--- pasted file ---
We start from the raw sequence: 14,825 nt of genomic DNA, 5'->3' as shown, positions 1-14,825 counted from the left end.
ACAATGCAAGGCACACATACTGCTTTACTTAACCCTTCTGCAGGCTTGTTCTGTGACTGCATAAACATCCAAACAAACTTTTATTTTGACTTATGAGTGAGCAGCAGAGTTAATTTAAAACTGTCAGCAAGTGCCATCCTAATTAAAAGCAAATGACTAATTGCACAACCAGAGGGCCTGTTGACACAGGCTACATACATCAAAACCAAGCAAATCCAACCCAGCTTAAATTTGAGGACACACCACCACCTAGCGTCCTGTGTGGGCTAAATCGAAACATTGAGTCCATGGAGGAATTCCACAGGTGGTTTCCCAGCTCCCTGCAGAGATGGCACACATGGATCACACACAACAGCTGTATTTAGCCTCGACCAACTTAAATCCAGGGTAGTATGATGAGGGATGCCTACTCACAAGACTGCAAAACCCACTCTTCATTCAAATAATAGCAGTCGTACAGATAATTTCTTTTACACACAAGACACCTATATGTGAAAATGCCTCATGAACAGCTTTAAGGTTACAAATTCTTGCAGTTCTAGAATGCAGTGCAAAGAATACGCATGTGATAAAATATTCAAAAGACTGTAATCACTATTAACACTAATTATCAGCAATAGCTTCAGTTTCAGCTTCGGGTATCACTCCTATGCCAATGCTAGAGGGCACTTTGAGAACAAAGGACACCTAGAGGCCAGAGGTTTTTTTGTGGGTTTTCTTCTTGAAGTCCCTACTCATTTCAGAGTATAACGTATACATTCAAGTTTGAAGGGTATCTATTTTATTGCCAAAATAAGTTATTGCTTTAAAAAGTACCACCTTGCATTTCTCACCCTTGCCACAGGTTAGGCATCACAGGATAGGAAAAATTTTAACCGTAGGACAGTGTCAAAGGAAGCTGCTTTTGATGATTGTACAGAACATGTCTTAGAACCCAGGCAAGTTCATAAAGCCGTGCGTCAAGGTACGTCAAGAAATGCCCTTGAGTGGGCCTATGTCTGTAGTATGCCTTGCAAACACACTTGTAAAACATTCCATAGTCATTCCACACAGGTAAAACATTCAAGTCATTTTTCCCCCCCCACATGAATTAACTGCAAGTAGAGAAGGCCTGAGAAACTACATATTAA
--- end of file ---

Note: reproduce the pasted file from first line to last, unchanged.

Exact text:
We start from the raw sequence: 14,825 nt of genomic DNA, 5'->3' as shown, positions 1-14,825 counted from the left end.
ACAATGCAAGGCACACATACTGCTTTACTTAACCCTTCTGCAGGCTTGTTCTGTGACTGCATAAACATCCAAACAAACTTTTATTTTGACTTATGAGTGAGCAGCAGAGTTAATTTAAAACTGTCAGCAAGTGCCATCCTAATTAAAAGCAAATGACTAATTGCACAACCAGAGGGCCTGTTGACACAGGCTACATACATCAAAACCAAGCAAATCCAACCCAGCTTAAATTTGAGGACACACCACCACCTAGCGTCCTGTGTGGGCTAAATCGAAACATTGAGTCCATGGAGGAATTCCACAGGTGGTTTCCCAGCTCCCTGCAGAGATGGCACACATGGATCACACACAACAGCTGTATTTAGCCTCGACCAACTTAAATCCAGGGTAGTATGATGAGGGATGCCTACTCACAAGACTGCAAAACCCACTCTTCATTCAAATAATAGCAGTCGTACAGATAATTTCTTTTACACACAAGACACCTATATGTGAAAATGCCTCATGAACAGCTTTAAGGTTACAAATTCTTGCAGTTCTAGAATGCAGTGCAAAGAATACGCATGTGATAAAATATTCAAAAGACTGTAATCACTATTAACACTAATTATCAGCAATAGCTTCAGTTTCAGCTTCGGGTATCACTCCTATGCCAATGCTAGAGGGCACTTTGAGAACAAAGGACACCTAGAGGCCAGAGGTTTTTTTGTGGGTTTTCTTCTTGAAGTCCCTACTCATTTCAGAGTATAACGTATACATTCAAGTTTGAAGGGTATCTATTTTATTGCCAAAATAAGTTATTGCTTTAAAAAGTACCACCTTGCATTTCTCACCCTTGCCACAGGTTAGGCATCACAGGATAGGAAAAATTTTAACCGTAGGACAGTGTCAAAGGAAGCTGCTTTTGATGATTGTACAGAACATGTCTTAGAACCCAGGCAAGTTCATAAAGCCGTGCGTCAAGGTACGTCAAGAAATGCCCTTGAGTGGGCCTATGTCTGTAGTATGCCTTGCAAACACACTTGTAAAACATTCCATAGTCATTCCACACAGGTAAAACATTCAAGTCATTTTTCCCCCCCCACATGAATTAACTGCAAGTAGAGAAGGCCTGAGAAACTACATATTAA